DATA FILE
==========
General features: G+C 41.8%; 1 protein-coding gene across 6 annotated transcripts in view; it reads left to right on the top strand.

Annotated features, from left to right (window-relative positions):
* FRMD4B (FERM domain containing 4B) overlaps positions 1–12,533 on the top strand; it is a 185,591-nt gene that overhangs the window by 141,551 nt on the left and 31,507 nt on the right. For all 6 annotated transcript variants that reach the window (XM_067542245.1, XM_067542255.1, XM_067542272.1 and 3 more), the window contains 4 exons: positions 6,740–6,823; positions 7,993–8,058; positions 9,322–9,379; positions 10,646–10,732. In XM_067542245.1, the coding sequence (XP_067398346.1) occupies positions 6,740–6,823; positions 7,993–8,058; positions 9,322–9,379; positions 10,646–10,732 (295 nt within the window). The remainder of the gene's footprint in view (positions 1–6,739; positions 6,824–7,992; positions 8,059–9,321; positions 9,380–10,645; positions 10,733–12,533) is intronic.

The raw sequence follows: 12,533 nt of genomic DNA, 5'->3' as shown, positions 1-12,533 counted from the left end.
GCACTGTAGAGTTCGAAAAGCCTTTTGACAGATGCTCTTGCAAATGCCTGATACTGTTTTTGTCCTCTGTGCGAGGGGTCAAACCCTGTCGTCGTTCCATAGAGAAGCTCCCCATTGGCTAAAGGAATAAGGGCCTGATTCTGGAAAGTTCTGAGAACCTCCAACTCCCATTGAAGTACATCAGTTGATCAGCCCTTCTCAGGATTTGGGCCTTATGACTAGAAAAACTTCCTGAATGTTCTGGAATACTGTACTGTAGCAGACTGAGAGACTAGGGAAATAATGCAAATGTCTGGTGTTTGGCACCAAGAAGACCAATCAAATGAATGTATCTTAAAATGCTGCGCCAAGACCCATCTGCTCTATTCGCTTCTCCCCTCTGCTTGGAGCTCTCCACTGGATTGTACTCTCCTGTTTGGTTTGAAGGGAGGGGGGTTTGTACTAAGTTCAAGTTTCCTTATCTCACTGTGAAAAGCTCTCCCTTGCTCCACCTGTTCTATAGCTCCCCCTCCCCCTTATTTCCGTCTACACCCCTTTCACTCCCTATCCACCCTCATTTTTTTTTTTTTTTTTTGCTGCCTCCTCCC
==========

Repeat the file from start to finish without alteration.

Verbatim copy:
General features: G+C 41.8%; 1 protein-coding gene across 6 annotated transcripts in view; it reads left to right on the top strand.

Annotated features, from left to right (window-relative positions):
* FRMD4B (FERM domain containing 4B) overlaps positions 1–12,533 on the top strand; it is a 185,591-nt gene that overhangs the window by 141,551 nt on the left and 31,507 nt on the right. For all 6 annotated transcript variants that reach the window (XM_067542245.1, XM_067542255.1, XM_067542272.1 and 3 more), the window contains 4 exons: positions 6,740–6,823; positions 7,993–8,058; positions 9,322–9,379; positions 10,646–10,732. In XM_067542245.1, the coding sequence (XP_067398346.1) occupies positions 6,740–6,823; positions 7,993–8,058; positions 9,322–9,379; positions 10,646–10,732 (295 nt within the window). The remainder of the gene's footprint in view (positions 1–6,739; positions 6,824–7,992; positions 8,059–9,321; positions 9,380–10,645; positions 10,733–12,533) is intronic.

The raw sequence follows: 12,533 nt of genomic DNA, 5'->3' as shown, positions 1-12,533 counted from the left end.
GCACTGTAGAGTTCGAAAAGCCTTTTGACAGATGCTCTTGCAAATGCCTGATACTGTTTTTGTCCTCTGTGCGAGGGGTCAAACCCTGTCGTCGTTCCATAGAGAAGCTCCCCATTGGCTAAAGGAATAAGGGCCTGATTCTGGAAAGTTCTGAGAACCTCCAACTCCCATTGAAGTACATCAGTTGATCAGCCCTTCTCAGGATTTGGGCCTTATGACTAGAAAAACTTCCTGAATGTTCTGGAATACTGTACTGTAGCAGACTGAGAGACTAGGGAAATAATGCAAATGTCTGGTGTTTGGCACCAAGAAGACCAATCAAATGAATGTATCTTAAAATGCTGCGCCAAGACCCATCTGCTCTATTCGCTTCTCCCCTCTGCTTGGAGCTCTCCACTGGATTGTACTCTCCTGTTTGGTTTGAAGGGAGGGGGGTTTGTACTAAGTTCAAGTTTCCTTATCTCACTGTGAAAAGCTCTCCCTTGCTCCACCTGTTCTATAGCTCCCCCTCCCCCTTATTTCCGTCTACACCCCTTTCACTCCCTATCCACCCTCATTTTTTTTTTTTTTTTTTGCTGCCTCCTCCC